This week, Immediate Media’s Product Director Laura Jenner talks to us about drawing together the needs of different teams across a publishing business, how the roles and responsibilities of a product manager evolve in such a rapidly changing industry, and why the relationship between product and editorial is so important. She also shares her one piece of advice for other product managers in publishing.
In this episode Chris and Esther are joined by Damian Radcliffe, Carolyn S. Chambers Professor in Journalism at the University of Oregon, to discuss what lessons from 2018 they want to see applied in the new year. The discussion takes in print, digital, memberships, audio, KFC, Japan, cat gifs, vegan sausage rolls, and much more.
This week, Richard Reeves, the Managing Director of the UK’s Association of Online Publishers (AOP) talks to us about the progress on their Ad Quality Charter, what the lack of barrier to entry to publishing online means for premium online publishers, and how Facebook and Google engage with the association’s member publishers. He also explains what he made of Jonah Peretti’s suggestion for a mega-merger of online publishers.
This week, Victoria Turk, Senior Editor at WIRED UK talks to us about all the work they’re doing on their brand extensions, from their flagship WIRED Live event to the WIRED World Special 2019 and their weekly podcast. She also discusses what they do to stand out in a crowded market, how the print and digital teams have evolved, and the many skills you now need to get ahead in journalism.
This week we hear from Jeff Kofman, founder and CEO of Trint, about the dark abyss of transcription, whether Google and Facebook are serious about funding journalism, and the good, the bad, and the ugly of social media.
We’re really pleased to announce that we’ve launched our first report for What’s New in Publishing! Media Moments 2018 explores seven key areas which have influenced the media and publishing industry this year, from reader revenue and platforms to advertising and data. It finishes with a look at some of the key opportunities for 2019.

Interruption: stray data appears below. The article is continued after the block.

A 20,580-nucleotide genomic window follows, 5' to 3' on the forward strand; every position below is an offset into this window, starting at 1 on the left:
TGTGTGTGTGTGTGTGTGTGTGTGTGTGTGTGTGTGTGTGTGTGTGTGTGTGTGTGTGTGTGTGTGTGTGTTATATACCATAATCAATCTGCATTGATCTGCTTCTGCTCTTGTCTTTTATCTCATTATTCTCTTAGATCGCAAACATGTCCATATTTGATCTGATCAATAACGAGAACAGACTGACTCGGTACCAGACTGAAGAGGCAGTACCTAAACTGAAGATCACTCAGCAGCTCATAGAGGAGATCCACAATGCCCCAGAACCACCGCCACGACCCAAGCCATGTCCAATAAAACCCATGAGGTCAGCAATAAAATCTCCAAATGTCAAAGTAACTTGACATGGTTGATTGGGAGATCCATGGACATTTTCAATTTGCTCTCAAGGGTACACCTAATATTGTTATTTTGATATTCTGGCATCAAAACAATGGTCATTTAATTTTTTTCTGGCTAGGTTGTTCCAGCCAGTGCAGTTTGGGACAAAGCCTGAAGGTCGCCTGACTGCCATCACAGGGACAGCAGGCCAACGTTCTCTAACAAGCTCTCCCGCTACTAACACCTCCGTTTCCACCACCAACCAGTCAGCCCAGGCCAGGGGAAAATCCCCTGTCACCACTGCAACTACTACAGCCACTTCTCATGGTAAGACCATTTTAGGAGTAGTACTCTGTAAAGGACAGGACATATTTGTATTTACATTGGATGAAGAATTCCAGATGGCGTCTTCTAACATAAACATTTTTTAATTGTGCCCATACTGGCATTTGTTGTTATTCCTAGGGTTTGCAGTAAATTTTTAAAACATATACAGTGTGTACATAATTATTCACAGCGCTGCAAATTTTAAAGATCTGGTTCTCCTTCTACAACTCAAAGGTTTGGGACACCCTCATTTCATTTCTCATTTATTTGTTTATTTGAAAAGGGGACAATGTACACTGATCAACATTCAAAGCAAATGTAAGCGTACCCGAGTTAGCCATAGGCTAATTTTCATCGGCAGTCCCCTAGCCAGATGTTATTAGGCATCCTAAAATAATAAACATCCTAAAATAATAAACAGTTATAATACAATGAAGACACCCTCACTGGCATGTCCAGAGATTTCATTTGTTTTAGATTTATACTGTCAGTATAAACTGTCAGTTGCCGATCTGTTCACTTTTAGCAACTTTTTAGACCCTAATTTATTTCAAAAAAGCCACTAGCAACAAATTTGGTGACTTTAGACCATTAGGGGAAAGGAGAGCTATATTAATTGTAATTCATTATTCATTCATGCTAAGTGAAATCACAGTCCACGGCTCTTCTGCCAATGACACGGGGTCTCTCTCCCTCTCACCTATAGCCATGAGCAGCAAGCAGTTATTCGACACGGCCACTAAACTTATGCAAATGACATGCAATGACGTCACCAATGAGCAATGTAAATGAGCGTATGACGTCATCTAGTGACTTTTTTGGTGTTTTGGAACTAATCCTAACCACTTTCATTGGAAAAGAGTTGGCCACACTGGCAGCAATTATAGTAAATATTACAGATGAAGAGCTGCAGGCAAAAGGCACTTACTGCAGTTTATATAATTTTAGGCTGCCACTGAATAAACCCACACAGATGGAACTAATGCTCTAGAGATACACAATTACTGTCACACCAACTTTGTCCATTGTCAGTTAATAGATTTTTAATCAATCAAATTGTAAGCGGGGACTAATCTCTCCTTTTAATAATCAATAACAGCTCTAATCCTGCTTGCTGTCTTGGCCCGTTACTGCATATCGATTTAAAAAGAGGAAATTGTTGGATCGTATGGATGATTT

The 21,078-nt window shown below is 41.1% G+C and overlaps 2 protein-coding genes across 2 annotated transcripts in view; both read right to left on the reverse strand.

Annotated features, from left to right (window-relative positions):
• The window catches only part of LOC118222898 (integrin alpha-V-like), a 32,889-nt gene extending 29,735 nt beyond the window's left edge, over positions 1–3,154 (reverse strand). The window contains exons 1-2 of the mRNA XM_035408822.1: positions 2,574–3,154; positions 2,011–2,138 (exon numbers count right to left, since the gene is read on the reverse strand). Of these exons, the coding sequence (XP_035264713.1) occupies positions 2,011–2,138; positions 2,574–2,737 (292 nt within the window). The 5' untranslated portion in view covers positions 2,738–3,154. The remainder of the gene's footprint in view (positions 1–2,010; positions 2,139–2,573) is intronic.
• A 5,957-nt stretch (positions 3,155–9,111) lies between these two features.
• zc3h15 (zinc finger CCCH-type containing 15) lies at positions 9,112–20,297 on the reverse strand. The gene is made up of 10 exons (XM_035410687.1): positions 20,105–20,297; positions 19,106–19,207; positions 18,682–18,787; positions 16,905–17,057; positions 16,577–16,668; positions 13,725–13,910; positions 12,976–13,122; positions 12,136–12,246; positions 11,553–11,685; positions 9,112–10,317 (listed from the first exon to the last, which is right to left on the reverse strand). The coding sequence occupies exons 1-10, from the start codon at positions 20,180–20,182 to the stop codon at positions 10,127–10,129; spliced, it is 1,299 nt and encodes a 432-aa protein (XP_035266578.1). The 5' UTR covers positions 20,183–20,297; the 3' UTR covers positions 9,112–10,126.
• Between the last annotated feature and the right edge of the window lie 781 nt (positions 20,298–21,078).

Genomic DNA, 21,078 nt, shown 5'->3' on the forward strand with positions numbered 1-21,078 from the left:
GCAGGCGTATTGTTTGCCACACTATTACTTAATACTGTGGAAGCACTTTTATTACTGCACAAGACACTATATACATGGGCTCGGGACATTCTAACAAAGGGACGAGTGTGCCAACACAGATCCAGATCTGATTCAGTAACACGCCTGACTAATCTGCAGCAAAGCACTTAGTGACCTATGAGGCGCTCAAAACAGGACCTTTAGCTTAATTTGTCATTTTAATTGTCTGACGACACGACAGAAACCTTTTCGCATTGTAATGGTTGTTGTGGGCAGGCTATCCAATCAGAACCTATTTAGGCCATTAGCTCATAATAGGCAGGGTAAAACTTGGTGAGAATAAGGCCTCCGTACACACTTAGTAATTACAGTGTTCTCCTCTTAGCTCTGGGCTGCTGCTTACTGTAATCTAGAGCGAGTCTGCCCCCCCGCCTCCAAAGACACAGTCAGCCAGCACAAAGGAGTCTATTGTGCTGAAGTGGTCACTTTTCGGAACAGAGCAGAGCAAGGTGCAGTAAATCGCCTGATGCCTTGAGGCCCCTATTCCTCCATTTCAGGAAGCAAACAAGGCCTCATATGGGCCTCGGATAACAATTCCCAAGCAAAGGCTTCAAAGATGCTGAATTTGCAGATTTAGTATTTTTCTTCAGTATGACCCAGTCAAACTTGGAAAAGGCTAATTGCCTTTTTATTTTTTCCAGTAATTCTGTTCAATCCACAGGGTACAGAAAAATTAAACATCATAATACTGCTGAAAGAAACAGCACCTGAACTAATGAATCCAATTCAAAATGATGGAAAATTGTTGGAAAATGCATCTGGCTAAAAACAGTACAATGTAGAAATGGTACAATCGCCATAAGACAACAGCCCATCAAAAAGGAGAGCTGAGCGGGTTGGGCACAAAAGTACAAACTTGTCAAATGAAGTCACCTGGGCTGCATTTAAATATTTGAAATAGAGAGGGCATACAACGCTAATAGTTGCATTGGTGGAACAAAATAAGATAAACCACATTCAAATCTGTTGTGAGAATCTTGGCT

Each section gives an overview of the media moments which have defined the past year, along with a look at where we are now, what we can expect to happen next year, and case studies of publishers and brands who have made their mark, for better or worse.
This week we hear from Popbitch co-founder Camilla Wright about the origins of the influential celebrity gossip site, whether celebs ever try to plant stories about themselves, and the romanticism of clandestine meetings in dark pubs.
This week we hear from Rafat Ali, co-founder and CEO of boutique travel publisher Skift. We spoke about what connects the dots between paid content, travel, dining and wellness, his belief in trendlines not headlines, his long-term aspirations for Skift vs short-term VC plays, and why he wants to be useless to his business.
The women’s magazine ABCs are rarely a pleasant read for magazine aficionados. But one magazine stands out from the rest as having shown consistent circulation growth, as well as managing to increase its revenue for the sixth consecutive year.
We spoke to Women’s Health editor in chief Claire Sanderson on the podcast this week about some of the reasons behind the magazine’s growth, at a time when similar titles are seeing double-digit falls in circulation, and a few have folded entirely.
This week, Claire Sanderson, the editor in chief of Women’s Health (UK) talks about the magazine’s circulation growth, why they love working with influencers, and how mental health has become such a vital part of overall wellness. She also explains how integrating the print and digital teams helps them to drive audiences between both platforms, and why VR will be a huge part of health and fitness in the future.
This week, Claus Enevoldsen, Head of Growth for news aggregation platform Flipboard, talks about being a technology company with media values, how their human-led algorithms work to surface quality content, and why now is the perfect time for a platform like Flipboard. He also dives into the reasons behind their rise in both users and referral traffic over the past year.